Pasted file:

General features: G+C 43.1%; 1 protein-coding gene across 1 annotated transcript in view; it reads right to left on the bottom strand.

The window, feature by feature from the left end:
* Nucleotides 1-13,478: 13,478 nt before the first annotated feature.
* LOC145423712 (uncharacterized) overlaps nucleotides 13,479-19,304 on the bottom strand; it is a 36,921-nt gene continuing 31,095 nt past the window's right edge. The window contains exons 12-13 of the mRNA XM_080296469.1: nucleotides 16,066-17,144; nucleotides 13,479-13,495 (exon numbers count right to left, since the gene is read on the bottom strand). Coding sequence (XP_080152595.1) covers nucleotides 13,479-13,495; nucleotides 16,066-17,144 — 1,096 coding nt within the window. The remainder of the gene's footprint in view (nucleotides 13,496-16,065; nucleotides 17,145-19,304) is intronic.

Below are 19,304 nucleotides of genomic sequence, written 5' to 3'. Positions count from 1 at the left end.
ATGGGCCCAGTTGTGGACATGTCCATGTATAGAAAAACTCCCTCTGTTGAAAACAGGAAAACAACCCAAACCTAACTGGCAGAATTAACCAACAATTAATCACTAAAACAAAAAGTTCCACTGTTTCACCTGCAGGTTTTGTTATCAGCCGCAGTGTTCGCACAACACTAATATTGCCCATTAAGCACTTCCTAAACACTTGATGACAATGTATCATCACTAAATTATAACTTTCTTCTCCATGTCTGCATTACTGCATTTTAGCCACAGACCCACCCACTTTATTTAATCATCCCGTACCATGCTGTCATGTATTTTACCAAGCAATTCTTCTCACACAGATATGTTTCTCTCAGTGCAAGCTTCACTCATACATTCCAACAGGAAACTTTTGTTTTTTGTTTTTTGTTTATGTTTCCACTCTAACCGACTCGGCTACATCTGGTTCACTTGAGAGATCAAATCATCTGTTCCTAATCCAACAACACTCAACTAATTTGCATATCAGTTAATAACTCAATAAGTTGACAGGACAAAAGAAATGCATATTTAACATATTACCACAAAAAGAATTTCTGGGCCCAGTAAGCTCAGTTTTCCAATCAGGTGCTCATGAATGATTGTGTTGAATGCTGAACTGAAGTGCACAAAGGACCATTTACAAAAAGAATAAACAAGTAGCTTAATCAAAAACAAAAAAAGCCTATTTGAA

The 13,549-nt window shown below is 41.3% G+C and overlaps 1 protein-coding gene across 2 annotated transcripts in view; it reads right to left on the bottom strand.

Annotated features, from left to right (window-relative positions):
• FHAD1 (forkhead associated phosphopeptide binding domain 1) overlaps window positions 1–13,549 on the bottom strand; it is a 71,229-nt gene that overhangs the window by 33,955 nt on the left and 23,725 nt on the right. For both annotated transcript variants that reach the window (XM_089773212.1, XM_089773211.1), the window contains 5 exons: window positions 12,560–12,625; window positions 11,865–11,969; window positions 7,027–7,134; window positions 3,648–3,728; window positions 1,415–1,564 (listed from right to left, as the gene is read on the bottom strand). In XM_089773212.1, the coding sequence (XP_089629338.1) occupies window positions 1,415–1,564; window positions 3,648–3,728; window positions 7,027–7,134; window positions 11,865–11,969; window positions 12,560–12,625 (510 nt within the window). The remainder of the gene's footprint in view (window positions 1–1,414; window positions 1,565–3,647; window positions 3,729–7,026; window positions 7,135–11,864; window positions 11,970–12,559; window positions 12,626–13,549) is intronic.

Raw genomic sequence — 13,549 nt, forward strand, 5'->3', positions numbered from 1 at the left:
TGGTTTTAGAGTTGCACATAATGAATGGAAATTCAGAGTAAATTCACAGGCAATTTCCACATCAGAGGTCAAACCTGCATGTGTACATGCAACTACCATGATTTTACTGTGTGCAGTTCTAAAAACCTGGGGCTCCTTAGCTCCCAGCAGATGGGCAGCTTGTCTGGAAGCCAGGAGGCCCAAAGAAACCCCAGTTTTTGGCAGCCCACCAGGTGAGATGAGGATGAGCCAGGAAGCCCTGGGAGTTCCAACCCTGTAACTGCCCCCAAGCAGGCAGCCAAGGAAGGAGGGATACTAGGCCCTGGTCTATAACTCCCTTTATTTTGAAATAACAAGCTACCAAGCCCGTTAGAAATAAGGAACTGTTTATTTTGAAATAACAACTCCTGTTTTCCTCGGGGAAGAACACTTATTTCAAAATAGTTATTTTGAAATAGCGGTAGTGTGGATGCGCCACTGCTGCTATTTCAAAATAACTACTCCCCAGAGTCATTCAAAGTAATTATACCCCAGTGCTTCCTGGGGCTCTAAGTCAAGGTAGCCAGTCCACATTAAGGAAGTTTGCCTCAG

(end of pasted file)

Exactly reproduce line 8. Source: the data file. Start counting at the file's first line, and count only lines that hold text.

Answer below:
Annotated features, from left to right (window-relative positions):